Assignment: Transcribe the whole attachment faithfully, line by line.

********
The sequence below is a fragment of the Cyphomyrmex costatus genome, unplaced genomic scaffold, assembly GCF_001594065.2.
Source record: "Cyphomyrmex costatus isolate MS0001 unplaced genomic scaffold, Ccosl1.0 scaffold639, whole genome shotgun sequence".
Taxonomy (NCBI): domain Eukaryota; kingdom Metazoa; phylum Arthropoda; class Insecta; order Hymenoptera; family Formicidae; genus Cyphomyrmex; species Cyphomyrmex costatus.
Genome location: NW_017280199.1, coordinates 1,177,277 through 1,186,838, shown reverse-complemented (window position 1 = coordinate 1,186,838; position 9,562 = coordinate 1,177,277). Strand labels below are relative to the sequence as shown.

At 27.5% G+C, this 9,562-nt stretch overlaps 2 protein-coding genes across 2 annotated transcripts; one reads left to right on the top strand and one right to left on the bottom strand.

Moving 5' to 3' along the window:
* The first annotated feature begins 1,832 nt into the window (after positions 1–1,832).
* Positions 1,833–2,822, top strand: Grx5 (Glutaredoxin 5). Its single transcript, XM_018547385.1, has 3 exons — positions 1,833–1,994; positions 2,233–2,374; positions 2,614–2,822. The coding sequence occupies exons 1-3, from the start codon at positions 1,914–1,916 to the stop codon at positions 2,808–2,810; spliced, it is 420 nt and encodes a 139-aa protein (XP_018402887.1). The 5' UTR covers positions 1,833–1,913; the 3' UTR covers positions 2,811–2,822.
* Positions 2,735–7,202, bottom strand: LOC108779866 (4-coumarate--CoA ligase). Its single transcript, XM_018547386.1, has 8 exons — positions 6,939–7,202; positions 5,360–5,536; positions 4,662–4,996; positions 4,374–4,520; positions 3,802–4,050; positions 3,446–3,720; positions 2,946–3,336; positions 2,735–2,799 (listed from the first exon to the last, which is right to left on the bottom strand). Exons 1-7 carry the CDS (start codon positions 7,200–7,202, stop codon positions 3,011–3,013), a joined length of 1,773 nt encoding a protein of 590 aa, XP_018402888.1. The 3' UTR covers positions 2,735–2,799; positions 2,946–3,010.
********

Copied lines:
The sequence below is a fragment of the Cyphomyrmex costatus genome, unplaced genomic scaffold, assembly GCF_001594065.2.
Source record: "Cyphomyrmex costatus isolate MS0001 unplaced genomic scaffold, Ccosl1.0 scaffold639, whole genome shotgun sequence".
Taxonomy (NCBI): domain Eukaryota; kingdom Metazoa; phylum Arthropoda; class Insecta; order Hymenoptera; family Formicidae; genus Cyphomyrmex; species Cyphomyrmex costatus.
Genome location: NW_017280199.1, coordinates 1,177,277 through 1,186,838, shown reverse-complemented (window position 1 = coordinate 1,186,838; position 9,562 = coordinate 1,177,277). Strand labels below are relative to the sequence as shown.

At 27.5% G+C, this 9,562-nt stretch overlaps 2 protein-coding genes across 2 annotated transcripts; one reads left to right on the top strand and one right to left on the bottom strand.

Moving 5' to 3' along the window:
* The first annotated feature begins 1,832 nt into the window (after positions 1–1,832).
* Positions 1,833–2,822, top strand: Grx5 (Glutaredoxin 5). Its single transcript, XM_018547385.1, has 3 exons — positions 1,833–1,994; positions 2,233–2,374; positions 2,614–2,822. The coding sequence occupies exons 1-3, from the start codon at positions 1,914–1,916 to the stop codon at positions 2,808–2,810; spliced, it is 420 nt and encodes a 139-aa protein (XP_018402887.1). The 5' UTR covers positions 1,833–1,913; the 3' UTR covers positions 2,811–2,822.
* Positions 2,735–7,202, bottom strand: LOC108779866 (4-coumarate--CoA ligase). Its single transcript, XM_018547386.1, has 8 exons — positions 6,939–7,202; positions 5,360–5,536; positions 4,662–4,996; positions 4,374–4,520; positions 3,802–4,050; positions 3,446–3,720; positions 2,946–3,336; positions 2,735–2,799 (listed from the first exon to the last, which is right to left on the bottom strand). Exons 1-7 carry the CDS (start codon positions 7,200–7,202, stop codon positions 3,011–3,013), a joined length of 1,773 nt encoding a protein of 590 aa, XP_018402888.1. The 3' UTR covers positions 2,735–2,799; positions 2,946–3,010.